Long before Rolexes were status symbols, British pilots prized the timepieces for their accuracy. Unfortunately, when the men were shot down in World War II, their watches were the first thing captors confiscated.

This news didn’t sit well with Rolex cofounder Hans Wilsdorf, a German expat, who decided he needed to support the troops in his own way. Throughout the war any British pilot whose Rolex fell into enemy hands simply needed to write a letter explaining what had happened. Wilsdorf, in response, would immediately send replacements along with an invoice instructing the recipient not to “even think of settlement during the war.”

Thousands of British officers took Wilsdorf up on his offer, and the German-born watchmaker’s implied confidence in an Allied victory buoyed recipients’ morale. There were strategic benefits to the watch-credit program too: The Rolex 3525 Oyster chronograph sent to Clive Nutting proved crucial in timing the movements of prison guards in the “Great Escape” of March 1944.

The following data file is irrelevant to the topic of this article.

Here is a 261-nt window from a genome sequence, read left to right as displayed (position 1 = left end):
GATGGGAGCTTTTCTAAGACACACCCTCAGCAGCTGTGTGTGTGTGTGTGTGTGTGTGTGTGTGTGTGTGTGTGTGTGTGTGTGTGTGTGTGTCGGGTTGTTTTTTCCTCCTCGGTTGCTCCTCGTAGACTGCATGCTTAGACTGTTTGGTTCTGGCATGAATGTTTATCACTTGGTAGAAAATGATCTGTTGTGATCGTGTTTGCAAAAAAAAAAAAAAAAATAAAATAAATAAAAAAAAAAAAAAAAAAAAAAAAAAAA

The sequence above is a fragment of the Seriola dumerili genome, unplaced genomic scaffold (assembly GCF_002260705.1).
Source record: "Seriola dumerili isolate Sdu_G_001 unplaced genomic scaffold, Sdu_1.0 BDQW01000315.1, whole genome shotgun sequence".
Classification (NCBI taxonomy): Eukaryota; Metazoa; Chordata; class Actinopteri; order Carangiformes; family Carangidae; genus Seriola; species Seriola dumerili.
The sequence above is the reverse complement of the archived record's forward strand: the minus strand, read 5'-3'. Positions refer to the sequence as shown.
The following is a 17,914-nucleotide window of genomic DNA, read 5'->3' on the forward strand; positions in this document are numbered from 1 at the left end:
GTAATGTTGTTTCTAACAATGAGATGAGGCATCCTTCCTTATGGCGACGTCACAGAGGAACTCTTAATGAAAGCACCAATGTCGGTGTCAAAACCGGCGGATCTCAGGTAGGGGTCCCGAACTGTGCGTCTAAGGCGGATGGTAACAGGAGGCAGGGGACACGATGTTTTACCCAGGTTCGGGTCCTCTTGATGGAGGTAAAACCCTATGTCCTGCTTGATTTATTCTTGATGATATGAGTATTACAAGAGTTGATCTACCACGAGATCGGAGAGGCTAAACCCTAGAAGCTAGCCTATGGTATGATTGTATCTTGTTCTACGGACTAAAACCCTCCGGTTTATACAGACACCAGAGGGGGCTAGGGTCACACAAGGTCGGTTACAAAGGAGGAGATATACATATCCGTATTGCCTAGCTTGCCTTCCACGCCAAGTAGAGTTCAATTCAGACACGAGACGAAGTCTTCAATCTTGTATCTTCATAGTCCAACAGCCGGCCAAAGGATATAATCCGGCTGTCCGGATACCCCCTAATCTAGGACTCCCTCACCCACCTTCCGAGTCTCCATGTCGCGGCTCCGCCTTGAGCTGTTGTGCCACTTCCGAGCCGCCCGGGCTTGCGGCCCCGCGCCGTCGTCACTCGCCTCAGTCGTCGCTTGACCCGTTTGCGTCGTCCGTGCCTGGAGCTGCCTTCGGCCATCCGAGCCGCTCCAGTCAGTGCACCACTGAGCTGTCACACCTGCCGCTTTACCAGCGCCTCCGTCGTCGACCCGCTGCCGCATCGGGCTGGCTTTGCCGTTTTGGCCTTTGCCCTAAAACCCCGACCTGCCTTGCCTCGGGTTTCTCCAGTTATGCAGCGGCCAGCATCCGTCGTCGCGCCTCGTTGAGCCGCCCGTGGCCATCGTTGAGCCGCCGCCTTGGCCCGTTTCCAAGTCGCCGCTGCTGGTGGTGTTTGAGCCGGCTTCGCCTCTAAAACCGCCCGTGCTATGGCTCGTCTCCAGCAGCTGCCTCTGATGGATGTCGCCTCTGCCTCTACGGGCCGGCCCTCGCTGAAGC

Wilsdorf’s generosity also paid unexpected dividends. American servicemen who heard their British allies rave about Rolexes returned home with a new appreciation for Wilsdorf’s wares. Rolex, previously an obscure brand stateside, suddenly became the must-have watch.

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